From the Desk of Thomas F. Duffy, Chair, MS-ISAC
On July 6, 2017 the Federal Trade Commission (FTC) issued an alert on scammers posing as FTC officials who contact individuals and claim they have won prizes from a charity contest. The scammers ask for money to cover taxes or insurance costs associated with the prize. While this is a new malicious campaign, scammers use these basic tactics time and time again with slightly different wording to take advantage of unsuspecting individuals. It may seem like a day doesn’t go by without scammers contacting you online or by phone seeking money and/or personal information. Since this is so commonplace, it is worth exploring how to identify these schemes, and how to go about reporting them in the event that scammers target you.
Identifying the scam
Two common financial schemes involve coercing individuals into paying money to prevent a negative outcome, such as a tax audit or police investigation, or asking the individual to pay a fee up front to claim a prize. A third type of scam seeks individuals’ personally identifiable information (PII), such as Social Security numbers and birthdates, to commit identity theft. Individuals providing information to scammers may suffer large financial losses, as well as negative impacts to their credit. It is important that you know how to spot these scams so you can easily ignore them.
It’s most likely a scam if you…
- have to pay money to claim a “prize” or “winnings”
- are asked for money to stop or prevent a police, FBI, or other federal investigation
- have to provide your bank account number and information
- are specifically asked to purchase any form of prepaid gift card to be used as payment
- are approached with no prior contact to give out your date of birth, social security number, password, username or other personal sensitive information online or over the phone
- are approached online or by phone in an unprovoked manner and asked for payment or personal information by someone claiming to be a government employee on official business
One final thing to be aware of is that scammers create convincing emails that may look like official communication from your bank, credit card issuer, or a retailer. These emails often include a link to a very convincing, yet fraudulent website that will ask you to log in with your username and password. If you provide your credentials, the criminal can then use them to gain access to your legitimate account. From there, they can steal your personal information or generate fraudulent transactions. If you ever receive an email asking you to click a link to log in and update your account or change your information, be safe and use your browser to directly type in the legitimate website address for that account in order to complete this request. By doing this, you will always be sure you are on the right website.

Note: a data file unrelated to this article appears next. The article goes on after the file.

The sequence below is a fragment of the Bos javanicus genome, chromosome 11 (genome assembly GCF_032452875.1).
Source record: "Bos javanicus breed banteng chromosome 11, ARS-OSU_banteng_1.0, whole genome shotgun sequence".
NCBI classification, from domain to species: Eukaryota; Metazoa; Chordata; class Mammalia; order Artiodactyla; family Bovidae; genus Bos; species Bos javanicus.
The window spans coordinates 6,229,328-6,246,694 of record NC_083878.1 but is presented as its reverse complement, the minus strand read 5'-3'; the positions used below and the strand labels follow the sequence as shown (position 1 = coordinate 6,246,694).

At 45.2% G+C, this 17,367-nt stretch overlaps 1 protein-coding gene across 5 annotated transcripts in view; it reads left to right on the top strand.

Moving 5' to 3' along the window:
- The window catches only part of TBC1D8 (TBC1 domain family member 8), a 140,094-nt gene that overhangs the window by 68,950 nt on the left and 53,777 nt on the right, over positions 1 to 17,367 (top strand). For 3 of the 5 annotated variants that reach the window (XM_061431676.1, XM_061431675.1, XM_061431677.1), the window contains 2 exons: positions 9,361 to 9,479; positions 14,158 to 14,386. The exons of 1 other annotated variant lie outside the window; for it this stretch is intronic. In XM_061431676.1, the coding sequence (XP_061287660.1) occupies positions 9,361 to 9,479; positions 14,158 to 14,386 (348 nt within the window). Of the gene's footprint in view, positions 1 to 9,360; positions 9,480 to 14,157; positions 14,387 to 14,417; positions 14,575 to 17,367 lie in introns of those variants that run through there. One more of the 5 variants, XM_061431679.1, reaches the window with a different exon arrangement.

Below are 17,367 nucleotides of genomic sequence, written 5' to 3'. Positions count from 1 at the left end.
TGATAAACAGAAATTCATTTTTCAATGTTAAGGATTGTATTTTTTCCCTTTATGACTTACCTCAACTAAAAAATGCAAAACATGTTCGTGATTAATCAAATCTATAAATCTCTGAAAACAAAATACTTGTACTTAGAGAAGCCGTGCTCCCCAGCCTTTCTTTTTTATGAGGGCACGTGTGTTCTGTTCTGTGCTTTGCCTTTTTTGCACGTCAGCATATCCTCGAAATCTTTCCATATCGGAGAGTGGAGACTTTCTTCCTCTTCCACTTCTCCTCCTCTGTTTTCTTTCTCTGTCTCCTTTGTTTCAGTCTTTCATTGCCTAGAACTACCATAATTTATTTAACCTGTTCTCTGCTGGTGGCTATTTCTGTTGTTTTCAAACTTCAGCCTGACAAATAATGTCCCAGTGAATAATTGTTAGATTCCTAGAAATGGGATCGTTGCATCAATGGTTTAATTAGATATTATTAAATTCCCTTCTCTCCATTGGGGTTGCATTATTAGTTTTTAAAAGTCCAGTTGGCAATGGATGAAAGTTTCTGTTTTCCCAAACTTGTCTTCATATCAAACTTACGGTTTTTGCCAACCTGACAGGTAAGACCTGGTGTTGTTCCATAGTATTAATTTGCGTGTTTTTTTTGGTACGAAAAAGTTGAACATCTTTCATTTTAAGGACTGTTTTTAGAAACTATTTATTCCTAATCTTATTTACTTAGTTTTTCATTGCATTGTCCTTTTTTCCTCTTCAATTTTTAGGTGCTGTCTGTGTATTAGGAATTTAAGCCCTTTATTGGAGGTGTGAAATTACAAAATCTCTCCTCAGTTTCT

Scammers constantly target individuals by email, false advertisements, and phone calls to bring these types of scams to fruition. Being wary of any communication that meets any of the above criteria will go a long way in keeping your information and money safe!
Finally, it is very important that targets of online or phone scams report this to the proper authorities. Although it can be a bit embarrassing to have been hit by such a crime, reporting is the only way to direct investigators and regulators to pursue the criminals behind the scam or identity theft. Aside from reporting the scam to law enforcement, it is important to work with your bank, credit card issuer, or the business where your account was compromised to take the necessary steps in preventing further financial loss.
If you are the target of a financial scam, report it to the FTC atwww.ftc.gov/complaint. If this scam was via email or over the Internet, also file a complaint with the FBI’s Internet Crime Complaint Center at www.ic3.gov/complaint.
Targets of identity theft can also file a report atwww.identitytheft.gov and receive a recovery plan detailing how to move forward based on the type of scam committed.